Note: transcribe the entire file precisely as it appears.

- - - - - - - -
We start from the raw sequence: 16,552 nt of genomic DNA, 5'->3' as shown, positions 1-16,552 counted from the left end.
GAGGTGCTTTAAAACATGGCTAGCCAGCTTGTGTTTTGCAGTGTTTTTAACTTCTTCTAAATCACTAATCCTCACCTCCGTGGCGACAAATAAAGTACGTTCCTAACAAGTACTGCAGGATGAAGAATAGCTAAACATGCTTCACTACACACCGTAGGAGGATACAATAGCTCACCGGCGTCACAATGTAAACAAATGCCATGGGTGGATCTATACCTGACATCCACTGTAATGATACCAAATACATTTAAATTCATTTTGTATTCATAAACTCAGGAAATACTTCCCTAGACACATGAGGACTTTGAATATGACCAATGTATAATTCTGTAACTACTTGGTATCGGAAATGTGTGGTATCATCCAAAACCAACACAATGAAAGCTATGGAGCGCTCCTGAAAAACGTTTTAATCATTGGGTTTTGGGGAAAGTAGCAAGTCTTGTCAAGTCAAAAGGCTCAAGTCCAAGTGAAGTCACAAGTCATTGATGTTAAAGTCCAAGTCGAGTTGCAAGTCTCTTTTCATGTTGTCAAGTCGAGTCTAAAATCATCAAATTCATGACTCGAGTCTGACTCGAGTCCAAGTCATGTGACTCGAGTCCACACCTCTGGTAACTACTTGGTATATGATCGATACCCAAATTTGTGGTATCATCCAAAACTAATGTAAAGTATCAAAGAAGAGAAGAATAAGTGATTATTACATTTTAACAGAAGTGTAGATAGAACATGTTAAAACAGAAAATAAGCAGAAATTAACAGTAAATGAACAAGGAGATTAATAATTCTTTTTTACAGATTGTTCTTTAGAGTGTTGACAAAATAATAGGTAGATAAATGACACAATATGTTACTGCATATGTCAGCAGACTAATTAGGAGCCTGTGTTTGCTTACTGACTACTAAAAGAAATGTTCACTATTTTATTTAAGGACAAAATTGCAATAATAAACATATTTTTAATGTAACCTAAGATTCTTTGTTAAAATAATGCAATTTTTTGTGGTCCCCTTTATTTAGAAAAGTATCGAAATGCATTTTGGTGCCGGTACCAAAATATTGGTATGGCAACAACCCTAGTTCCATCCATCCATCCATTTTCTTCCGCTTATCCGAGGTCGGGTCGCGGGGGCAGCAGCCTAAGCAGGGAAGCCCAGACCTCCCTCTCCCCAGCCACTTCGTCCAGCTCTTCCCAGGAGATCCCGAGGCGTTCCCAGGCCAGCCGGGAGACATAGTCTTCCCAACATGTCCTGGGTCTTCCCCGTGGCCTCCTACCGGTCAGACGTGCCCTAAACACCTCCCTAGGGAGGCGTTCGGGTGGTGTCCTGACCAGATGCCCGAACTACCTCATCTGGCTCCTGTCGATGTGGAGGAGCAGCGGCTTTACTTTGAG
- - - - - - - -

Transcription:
We start from the raw sequence: 16,552 nt of genomic DNA, 5'->3' as shown, positions 1-16,552 counted from the left end.
GAGGTGCTTTAAAACATGGCTAGCCAGCTTGTGTTTTGCAGTGTTTTTAACTTCTTCTAAATCACTAATCCTCACCTCCGTGGCGACAAATAAAGTACGTTCCTAACAAGTACTGCAGGATGAAGAATAGCTAAACATGCTTCACTACACACCGTAGGAGGATACAATAGCTCACCGGCGTCACAATGTAAACAAATGCCATGGGTGGATCTATACCTGACATCCACTGTAATGATACCAAATACATTTAAATTCATTTTGTATTCATAAACTCAGGAAATACTTCCCTAGACACATGAGGACTTTGAATATGACCAATGTATAATTCTGTAACTACTTGGTATCGGAAATGTGTGGTATCATCCAAAACCAACACAATGAAAGCTATGGAGCGCTCCTGAAAAACGTTTTAATCATTGGGTTTTGGGGAAAGTAGCAAGTCTTGTCAAGTCAAAAGGCTCAAGTCCAAGTGAAGTCACAAGTCATTGATGTTAAAGTCCAAGTCGAGTTGCAAGTCTCTTTTCATGTTGTCAAGTCGAGTCTAAAATCATCAAATTCATGACTCGAGTCTGACTCGAGTCCAAGTCATGTGACTCGAGTCCACACCTCTGGTAACTACTTGGTATATGATCGATACCCAAATTTGTGGTATCATCCAAAACTAATGTAAAGTATCAAAGAAGAGAAGAATAAGTGATTATTACATTTTAACAGAAGTGTAGATAGAACATGTTAAAACAGAAAATAAGCAGAAATTAACAGTAAATGAACAAGGAGATTAATAATTCTTTTTTACAGATTGTTCTTTAGAGTGTTGACAAAATAATAGGTAGATAAATGACACAATATGTTACTGCATATGTCAGCAGACTAATTAGGAGCCTGTGTTTGCTTACTGACTACTAAAAGAAATGTTCACTATTTTATTTAAGGACAAAATTGCAATAATAAACATATTTTTAATGTAACCTAAGATTCTTTGTTAAAATAATGCAATTTTTTGTGGTCCCCTTTATTTAGAAAAGTATCGAAATGCATTTTGGTGCCGGTACCAAAATATTGGTATGGCAACAACCCTAGTTCCATCCATCCATCCATTTTCTTCCGCTTATCCGAGGTCGGGTCGCGGGGGCAGCAGCCTAAGCAGGGAAGCCCAGACCTCCCTCTCCCCAGCCACTTCGTCCAGCTCTTCCCAGGAGATCCCGAGGCGTTCCCAGGCCAGCCGGGAGACATAGTCTTCCCAACATGTCCTGGGTCTTCCCCGTGGCCTCCTACCGGTCAGACGTGCCCTAAACACCTCCCTAGGGAGGCGTTCGGGTGGTGTCCTGACCAGATGCCCGAACTACCTCATCTGGCTCCTGTCGATGTGGAGGAGCAGCGGCTTTACTTTGAG